Charles C. Camosy writes on what we might learn from the recent case of Charlie Gard, a little boy whose parents were denied the right to care for him despite being emotionally, financially, and medically supported in wanting to try an experimental treatment for their son’s rare condition. Instead, British courts mandated that little 11-month old Charlie should die by removal of his ventilator for subjective judgments about the nature of his life as a disabled boy. Bobby Schindler visited with Charlie and his heroic parents, Chris Gard and Connie Yates, last month, so this case is particularly close to the Terri Schiavo Life & Hope Network and to me:
Why did so many argue that Charlie’s doctors were the proper authorities for deciding whether or not he merited medical treatment? By dint of their profession, physicians still possess a generalized authority and social credibility. Polling shows that Americans trust members of the medical sciences to act in the public interest more than they trust religious leaders, elected officials, or business leaders.
But even when the condition is well studied, physicians regularly make serious mistakes. Indeed, the third-leading cause of death in the United States is medical error. Art Estopinan—who has a four-year-old son with a disease similar to Charlie’s—has helped inform judgments about the Charlie Gard case by relating the poignant story of physicians telling him to take his boy home because he had two months to live. Charlie’s physicians claimed that they were much more certain about Charlie’s case, but the point made by Estopinan (and Bambino hospital) stands. When physicians know so little about these ultra-rare diseases, it is reasonable for parents to be skeptical of sweeping judgements.
But for the sake of argument, let us assume that Charlie’s doctors got all the medical data correct and made a perfect prognosis. What moral conclusions follow from their findings? None.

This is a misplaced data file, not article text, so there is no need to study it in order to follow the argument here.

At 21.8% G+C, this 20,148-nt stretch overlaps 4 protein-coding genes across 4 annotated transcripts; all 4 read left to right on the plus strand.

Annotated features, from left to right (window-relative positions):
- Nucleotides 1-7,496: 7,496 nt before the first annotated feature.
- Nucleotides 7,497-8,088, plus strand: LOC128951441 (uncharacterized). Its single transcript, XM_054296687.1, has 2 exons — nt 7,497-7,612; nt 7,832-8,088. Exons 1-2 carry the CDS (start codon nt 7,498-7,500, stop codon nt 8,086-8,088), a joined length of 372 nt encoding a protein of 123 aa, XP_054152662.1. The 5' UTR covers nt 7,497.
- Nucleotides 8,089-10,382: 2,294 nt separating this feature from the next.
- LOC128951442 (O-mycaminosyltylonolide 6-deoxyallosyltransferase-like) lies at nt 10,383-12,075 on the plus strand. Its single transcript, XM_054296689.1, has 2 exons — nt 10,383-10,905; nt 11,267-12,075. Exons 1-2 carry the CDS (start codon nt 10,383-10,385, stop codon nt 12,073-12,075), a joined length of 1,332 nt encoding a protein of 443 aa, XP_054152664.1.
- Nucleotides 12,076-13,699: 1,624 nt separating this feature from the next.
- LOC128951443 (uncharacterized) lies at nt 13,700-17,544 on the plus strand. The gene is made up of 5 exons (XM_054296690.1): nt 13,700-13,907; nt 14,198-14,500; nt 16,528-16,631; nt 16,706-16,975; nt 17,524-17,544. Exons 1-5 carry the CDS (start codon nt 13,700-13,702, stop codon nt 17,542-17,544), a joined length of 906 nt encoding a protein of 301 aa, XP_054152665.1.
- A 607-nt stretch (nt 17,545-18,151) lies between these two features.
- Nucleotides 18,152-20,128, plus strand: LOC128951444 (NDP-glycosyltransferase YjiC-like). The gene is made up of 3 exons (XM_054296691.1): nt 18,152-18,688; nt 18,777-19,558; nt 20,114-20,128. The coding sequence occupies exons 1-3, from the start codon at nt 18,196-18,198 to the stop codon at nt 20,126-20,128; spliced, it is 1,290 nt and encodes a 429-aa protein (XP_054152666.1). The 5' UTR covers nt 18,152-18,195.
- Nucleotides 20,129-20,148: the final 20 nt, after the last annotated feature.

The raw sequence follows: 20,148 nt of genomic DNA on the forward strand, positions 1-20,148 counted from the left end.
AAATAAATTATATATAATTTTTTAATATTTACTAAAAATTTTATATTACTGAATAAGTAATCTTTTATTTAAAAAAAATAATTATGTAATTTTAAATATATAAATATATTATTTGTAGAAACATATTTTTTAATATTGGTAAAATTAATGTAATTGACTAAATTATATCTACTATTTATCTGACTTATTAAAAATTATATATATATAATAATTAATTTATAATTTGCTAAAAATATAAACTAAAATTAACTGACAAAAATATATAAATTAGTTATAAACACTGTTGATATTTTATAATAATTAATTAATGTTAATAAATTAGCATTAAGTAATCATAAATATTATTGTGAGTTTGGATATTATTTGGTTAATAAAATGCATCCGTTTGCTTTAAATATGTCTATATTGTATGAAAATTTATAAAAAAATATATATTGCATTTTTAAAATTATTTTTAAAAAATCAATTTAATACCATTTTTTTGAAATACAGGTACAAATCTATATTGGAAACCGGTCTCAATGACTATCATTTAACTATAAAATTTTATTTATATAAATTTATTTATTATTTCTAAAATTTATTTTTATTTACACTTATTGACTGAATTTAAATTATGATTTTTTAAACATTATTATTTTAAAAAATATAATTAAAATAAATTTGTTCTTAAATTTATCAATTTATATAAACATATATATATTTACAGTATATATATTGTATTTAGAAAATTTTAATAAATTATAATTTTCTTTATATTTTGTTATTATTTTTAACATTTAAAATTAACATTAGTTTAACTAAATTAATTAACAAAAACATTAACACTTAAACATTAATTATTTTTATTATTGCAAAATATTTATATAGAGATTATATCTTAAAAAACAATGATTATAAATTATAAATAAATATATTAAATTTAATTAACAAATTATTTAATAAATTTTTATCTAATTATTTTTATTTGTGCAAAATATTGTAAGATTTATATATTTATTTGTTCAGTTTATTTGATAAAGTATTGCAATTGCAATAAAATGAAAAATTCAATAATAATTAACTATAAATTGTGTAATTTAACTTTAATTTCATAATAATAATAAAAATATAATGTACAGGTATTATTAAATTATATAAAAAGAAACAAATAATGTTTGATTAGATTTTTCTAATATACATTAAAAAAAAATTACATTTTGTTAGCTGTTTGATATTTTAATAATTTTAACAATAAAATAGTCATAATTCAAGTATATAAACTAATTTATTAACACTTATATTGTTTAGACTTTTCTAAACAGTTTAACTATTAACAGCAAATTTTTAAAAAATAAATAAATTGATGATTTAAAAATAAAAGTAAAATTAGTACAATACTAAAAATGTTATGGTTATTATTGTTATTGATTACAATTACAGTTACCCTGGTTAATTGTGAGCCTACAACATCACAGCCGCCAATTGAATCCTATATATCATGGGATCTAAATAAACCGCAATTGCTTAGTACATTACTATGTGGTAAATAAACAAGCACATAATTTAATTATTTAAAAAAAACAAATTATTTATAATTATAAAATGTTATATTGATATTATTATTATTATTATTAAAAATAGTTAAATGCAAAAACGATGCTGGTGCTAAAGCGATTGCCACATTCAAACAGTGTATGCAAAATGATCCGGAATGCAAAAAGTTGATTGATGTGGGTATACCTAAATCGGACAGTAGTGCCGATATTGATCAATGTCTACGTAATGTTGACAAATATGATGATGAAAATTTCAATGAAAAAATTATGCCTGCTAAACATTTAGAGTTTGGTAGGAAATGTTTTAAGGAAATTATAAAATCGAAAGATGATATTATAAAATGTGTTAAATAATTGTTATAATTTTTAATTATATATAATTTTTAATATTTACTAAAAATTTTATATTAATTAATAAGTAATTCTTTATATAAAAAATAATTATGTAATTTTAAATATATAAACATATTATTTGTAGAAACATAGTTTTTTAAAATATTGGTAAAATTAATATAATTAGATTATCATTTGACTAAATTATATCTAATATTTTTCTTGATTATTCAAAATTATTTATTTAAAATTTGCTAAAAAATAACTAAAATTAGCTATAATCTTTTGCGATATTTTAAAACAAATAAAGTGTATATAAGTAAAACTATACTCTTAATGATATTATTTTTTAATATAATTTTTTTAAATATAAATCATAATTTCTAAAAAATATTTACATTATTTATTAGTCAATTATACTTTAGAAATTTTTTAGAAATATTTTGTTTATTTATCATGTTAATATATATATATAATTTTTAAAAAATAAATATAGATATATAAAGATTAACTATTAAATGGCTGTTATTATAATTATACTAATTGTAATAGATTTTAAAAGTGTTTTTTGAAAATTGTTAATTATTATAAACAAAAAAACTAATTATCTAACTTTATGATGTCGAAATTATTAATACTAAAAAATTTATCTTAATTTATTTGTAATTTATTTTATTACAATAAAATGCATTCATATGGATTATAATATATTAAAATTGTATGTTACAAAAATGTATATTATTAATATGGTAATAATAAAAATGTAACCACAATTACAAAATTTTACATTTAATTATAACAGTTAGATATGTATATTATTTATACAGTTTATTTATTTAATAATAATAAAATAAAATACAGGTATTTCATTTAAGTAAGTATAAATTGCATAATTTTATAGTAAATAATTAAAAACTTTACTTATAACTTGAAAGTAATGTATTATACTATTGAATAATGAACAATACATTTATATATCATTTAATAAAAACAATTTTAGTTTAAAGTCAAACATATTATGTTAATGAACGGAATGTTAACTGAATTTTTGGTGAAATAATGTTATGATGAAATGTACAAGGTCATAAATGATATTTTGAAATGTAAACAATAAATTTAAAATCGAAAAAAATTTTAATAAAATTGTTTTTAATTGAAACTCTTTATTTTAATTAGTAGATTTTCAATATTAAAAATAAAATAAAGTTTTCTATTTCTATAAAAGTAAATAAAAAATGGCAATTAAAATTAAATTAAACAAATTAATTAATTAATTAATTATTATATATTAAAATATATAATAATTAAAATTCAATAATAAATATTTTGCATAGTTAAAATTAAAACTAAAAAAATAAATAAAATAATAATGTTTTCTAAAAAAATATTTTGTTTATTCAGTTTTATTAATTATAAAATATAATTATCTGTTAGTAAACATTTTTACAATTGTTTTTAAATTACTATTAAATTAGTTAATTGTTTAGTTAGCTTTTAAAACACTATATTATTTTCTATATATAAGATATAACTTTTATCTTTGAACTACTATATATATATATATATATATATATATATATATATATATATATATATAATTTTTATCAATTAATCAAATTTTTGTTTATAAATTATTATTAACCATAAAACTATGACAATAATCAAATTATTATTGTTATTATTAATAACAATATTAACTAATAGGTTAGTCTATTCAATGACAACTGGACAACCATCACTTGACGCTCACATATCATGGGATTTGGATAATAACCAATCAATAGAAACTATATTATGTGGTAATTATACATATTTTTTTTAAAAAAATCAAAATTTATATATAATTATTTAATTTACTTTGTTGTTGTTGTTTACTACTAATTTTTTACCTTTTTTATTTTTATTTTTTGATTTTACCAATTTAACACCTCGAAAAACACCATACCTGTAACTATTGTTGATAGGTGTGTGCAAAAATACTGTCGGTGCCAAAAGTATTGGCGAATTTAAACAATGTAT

Nothing moral follows from medical facts. Judgments about whether or not treatment is worth pursuing will have to be made. And physicians, even with perfect medical knowledge, are not the best persons to make them.
It is not only that physicians rarely have serious training in ethics. Like all of us, they have certain biases which come from their social location. They are better educated than the average patient, wealthier, possessed of greater freedoms and opportunities. Their privileged status often causes them to underrate the value of the lives of less fortunate people. Studies have found that physicians are profoundly ableist in judging the quality of life of their patients; they often discount the worth of the disabled.
It was the ethical judgments of Charlie’s physicians that kept Charlie from getting treatment when there was a reasonable chance it could benefit him. Charlie does not belong to his physicians. He belongs to his parents. And they to him.
Charlie Gard is a child of God who now sees that God face-to-face. That is his eternal legacy. But his temporal legacy may well be forcing Western medicine to face two disturbing trends: a return to “physician knows best,” coupled with a slouch toward euthanasia on the basis of disability.
Charles makes a point here that I made last week at the Napa Institute, which is basically this: physicians and medical experts carry legitimate authority based on their stature as bearers of important and specialized knowledge, and about objective medical realities—but too often that authority is cited as the basis for imposing subjective treatment decisions. That was certainly the case with Charlie Gard, and it’s the case for many patients and families in America who find out too late that their physician, or an institution’s ethics committee, can make a unilateral and life-ending decision without the consent of the person allegedly being cared for.